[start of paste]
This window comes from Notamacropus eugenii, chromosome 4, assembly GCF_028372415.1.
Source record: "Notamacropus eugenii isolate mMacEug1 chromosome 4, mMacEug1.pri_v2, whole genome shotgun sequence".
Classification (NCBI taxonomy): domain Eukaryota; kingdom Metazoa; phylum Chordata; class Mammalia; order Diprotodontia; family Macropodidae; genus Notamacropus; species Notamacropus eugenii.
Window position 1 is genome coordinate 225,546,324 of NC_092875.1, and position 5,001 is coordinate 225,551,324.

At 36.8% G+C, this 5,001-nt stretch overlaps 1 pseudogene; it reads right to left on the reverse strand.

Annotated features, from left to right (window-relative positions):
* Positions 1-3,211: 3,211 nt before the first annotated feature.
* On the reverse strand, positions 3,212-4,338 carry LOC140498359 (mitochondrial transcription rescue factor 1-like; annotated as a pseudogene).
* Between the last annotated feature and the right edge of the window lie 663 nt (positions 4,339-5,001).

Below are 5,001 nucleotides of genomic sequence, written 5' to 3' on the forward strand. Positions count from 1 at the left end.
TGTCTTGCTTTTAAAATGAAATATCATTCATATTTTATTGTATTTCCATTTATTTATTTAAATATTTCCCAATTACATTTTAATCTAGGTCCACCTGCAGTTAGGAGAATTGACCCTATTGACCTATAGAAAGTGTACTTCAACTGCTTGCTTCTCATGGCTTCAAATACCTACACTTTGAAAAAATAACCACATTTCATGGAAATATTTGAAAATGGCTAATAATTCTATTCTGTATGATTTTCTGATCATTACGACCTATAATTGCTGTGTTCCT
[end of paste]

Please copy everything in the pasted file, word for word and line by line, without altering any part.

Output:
This window comes from Notamacropus eugenii, chromosome 4, assembly GCF_028372415.1.
Source record: "Notamacropus eugenii isolate mMacEug1 chromosome 4, mMacEug1.pri_v2, whole genome shotgun sequence".
Classification (NCBI taxonomy): domain Eukaryota; kingdom Metazoa; phylum Chordata; class Mammalia; order Diprotodontia; family Macropodidae; genus Notamacropus; species Notamacropus eugenii.
Window position 1 is genome coordinate 225,546,324 of NC_092875.1, and position 5,001 is coordinate 225,551,324.

At 36.8% G+C, this 5,001-nt stretch overlaps 1 pseudogene; it reads right to left on the reverse strand.

Annotated features, from left to right (window-relative positions):
* Positions 1-3,211: 3,211 nt before the first annotated feature.
* On the reverse strand, positions 3,212-4,338 carry LOC140498359 (mitochondrial transcription rescue factor 1-like; annotated as a pseudogene).
* Between the last annotated feature and the right edge of the window lie 663 nt (positions 4,339-5,001).

Below are 5,001 nucleotides of genomic sequence, written 5' to 3' on the forward strand. Positions count from 1 at the left end.
TGTCTTGCTTTTAAAATGAAATATCATTCATATTTTATTGTATTTCCATTTATTTATTTAAATATTTCCCAATTACATTTTAATCTAGGTCCACCTGCAGTTAGGAGAATTGACCCTATTGACCTATAGAAAGTGTACTTCAACTGCTTGCTTCTCATGGCTTCAAATACCTACACTTTGAAAAAATAACCACATTTCATGGAAATATTTGAAAATGGCTAATAATTCTATTCTGTATGATTTTCTGATCATTACGACCTATAATTGCTGTGTTCCT